Hmmm, sounds very much like an overheat to me, but that may be wrong. It must be OS-independent or a weird issue with the HDD, since the two windows are affected differently. I would wager a guess that your Vista install has be corrupted or at least is a different problem than what's causing 7's issues. Freezes could be memory, heat, main board, and/or HDD (pretty much everything )-related, but HDD issues are rarely what cause this before other hardware goes out anymore and since it only happens after the computer has been running for a while, (e.g., not so spontaneous or when a specific part of the hard drive is accessed) I'm really leaning toward a heat issue.

That would explain why it runs better the longer you leave it off. Make sure all your fans are running and the computer isn't stashed in a place with no ventilation. You may be able to find the running temperature, but the facility of that varies from system to system...

Edited by OMC

 

  		
  		

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10th January, 2010 at 00:27:20 -

The only way I can imagine a computer would continue functioning for longer after an extended rest, is if something is physically overheating and takes a while to cool down again. You might be imagining that, or maybe there's an "intermittent" fault and it's purely coincidence?

As far as things gradually slowing down to a halt, I think that could be overheating, or most likely something eating all your memory - possibly some kind of virus?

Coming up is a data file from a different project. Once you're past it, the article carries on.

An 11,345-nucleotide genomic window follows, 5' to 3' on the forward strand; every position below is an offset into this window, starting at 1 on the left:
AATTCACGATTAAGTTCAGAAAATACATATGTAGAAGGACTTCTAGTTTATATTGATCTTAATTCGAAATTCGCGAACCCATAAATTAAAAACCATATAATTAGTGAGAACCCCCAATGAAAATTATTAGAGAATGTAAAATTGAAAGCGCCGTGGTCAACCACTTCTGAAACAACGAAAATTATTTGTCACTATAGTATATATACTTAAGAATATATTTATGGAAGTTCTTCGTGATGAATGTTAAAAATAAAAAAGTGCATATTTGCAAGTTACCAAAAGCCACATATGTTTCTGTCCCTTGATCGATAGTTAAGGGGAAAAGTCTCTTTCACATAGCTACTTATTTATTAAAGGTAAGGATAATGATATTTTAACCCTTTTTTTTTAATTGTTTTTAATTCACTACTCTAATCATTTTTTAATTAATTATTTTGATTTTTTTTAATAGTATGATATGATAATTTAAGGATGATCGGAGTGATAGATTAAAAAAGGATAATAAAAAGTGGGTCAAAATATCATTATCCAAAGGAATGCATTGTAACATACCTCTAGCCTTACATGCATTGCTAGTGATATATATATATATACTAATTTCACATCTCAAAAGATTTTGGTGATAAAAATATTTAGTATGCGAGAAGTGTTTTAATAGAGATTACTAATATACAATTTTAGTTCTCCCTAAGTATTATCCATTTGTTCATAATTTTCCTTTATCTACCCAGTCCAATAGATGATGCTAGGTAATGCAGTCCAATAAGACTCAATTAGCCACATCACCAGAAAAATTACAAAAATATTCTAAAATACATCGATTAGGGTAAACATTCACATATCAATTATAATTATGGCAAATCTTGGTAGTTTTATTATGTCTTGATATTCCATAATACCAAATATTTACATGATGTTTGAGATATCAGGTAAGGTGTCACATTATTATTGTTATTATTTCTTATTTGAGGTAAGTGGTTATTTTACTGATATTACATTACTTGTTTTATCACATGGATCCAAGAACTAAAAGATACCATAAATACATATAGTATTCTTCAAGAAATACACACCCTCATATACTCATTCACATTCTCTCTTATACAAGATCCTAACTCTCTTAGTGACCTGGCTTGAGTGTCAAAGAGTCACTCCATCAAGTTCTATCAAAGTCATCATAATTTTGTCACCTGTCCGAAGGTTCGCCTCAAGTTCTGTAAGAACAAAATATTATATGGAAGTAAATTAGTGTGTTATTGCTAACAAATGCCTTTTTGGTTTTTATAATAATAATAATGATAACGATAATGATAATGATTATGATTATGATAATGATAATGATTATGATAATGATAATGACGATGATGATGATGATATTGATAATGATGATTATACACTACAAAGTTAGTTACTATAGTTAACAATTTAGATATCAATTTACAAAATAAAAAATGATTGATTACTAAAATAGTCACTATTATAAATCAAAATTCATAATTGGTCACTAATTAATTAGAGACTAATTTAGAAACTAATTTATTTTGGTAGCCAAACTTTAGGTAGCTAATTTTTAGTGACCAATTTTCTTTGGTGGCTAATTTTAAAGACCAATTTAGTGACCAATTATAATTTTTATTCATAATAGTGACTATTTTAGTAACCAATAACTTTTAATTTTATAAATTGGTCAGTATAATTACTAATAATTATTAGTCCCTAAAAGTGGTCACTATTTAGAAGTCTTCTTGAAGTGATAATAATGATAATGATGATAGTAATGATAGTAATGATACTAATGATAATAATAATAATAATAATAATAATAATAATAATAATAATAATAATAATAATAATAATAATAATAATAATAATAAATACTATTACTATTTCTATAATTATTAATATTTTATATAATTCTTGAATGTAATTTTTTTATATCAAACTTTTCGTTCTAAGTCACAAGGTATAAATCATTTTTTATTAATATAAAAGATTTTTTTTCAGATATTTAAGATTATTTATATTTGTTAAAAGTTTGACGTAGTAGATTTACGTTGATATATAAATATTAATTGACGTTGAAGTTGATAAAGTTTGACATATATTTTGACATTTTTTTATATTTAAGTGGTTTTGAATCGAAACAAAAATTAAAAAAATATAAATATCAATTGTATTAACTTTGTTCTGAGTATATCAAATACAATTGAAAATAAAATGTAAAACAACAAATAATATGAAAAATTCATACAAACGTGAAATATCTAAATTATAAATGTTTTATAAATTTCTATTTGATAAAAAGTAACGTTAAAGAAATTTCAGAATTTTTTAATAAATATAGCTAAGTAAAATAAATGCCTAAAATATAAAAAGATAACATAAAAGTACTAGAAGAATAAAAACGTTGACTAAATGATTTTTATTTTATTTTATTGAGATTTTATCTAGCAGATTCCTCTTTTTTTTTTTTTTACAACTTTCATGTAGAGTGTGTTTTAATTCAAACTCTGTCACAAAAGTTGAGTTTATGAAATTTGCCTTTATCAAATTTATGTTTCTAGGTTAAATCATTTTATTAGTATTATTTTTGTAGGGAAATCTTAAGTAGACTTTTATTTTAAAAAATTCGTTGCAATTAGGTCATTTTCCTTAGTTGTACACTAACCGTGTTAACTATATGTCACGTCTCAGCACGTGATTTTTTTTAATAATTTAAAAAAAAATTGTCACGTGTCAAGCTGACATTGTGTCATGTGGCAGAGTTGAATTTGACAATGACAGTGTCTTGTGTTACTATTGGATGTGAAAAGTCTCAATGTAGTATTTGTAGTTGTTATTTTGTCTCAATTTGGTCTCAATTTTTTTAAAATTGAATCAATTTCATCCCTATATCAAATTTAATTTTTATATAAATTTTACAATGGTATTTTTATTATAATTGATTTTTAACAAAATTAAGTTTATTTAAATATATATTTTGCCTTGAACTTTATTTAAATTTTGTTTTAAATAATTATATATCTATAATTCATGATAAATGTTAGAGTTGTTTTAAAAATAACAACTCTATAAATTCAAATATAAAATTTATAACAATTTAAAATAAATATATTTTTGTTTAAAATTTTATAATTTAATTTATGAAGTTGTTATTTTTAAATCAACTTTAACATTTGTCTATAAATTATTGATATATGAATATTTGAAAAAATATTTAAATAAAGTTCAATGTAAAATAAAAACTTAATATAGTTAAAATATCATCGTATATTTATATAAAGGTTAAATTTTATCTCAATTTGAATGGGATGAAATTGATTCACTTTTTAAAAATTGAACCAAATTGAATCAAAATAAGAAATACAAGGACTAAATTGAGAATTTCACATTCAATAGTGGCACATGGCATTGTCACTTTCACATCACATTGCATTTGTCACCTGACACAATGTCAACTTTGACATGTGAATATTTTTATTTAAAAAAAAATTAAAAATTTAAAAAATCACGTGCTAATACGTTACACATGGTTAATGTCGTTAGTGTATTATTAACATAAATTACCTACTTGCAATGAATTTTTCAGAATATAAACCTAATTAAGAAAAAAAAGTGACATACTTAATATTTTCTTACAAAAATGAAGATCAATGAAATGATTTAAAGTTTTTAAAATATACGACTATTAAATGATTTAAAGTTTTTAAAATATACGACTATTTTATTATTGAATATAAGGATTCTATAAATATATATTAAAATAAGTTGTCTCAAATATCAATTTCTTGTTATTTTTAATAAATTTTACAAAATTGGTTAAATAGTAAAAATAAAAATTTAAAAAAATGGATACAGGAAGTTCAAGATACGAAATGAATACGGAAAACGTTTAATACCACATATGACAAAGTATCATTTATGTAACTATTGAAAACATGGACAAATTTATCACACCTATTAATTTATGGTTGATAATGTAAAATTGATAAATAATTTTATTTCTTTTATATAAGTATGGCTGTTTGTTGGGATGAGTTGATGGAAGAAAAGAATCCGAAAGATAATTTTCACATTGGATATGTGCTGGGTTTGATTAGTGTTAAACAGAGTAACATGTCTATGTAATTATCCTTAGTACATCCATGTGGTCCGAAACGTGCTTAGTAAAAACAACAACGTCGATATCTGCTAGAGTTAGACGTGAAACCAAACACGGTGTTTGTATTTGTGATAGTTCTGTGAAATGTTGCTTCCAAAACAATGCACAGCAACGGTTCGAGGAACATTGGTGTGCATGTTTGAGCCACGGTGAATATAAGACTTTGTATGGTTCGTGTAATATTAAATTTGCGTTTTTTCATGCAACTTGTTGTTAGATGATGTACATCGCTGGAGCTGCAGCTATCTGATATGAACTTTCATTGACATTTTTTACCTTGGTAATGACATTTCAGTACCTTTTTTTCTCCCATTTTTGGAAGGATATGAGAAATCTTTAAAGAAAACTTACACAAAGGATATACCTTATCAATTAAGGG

The Vista Security Center being off sounds a bit suspect to me too - I know that certain viruses are capable of disabling it...

If I were you I'd seriously consider reinstalling Windows, but do the obvious stuff first - like running a thorough virus scan (preferably several), and asking people on tech support forums, who probably know more than most of us here.

EDIT: OMC beat me to it.

Edited by Sketchy

 
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10th January, 2010 at 01:05:43 -

Might seem kind of amateurish to suggest this, but did you check out the System Configuration dialog?

Windows XP: Start > Run > type "msconfig"
Windows Vista/Win7: Start > type "msconfig" in the search.
-> Disable any startup programs you don't recognize because everything in the startup (XP and up) can be disabled without harm.
-> Go into Services and click "Hide all Microsoft services" and start disabling stuff you know you don't need or don't recognize.

 
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11th January, 2010 at 05:14:17 -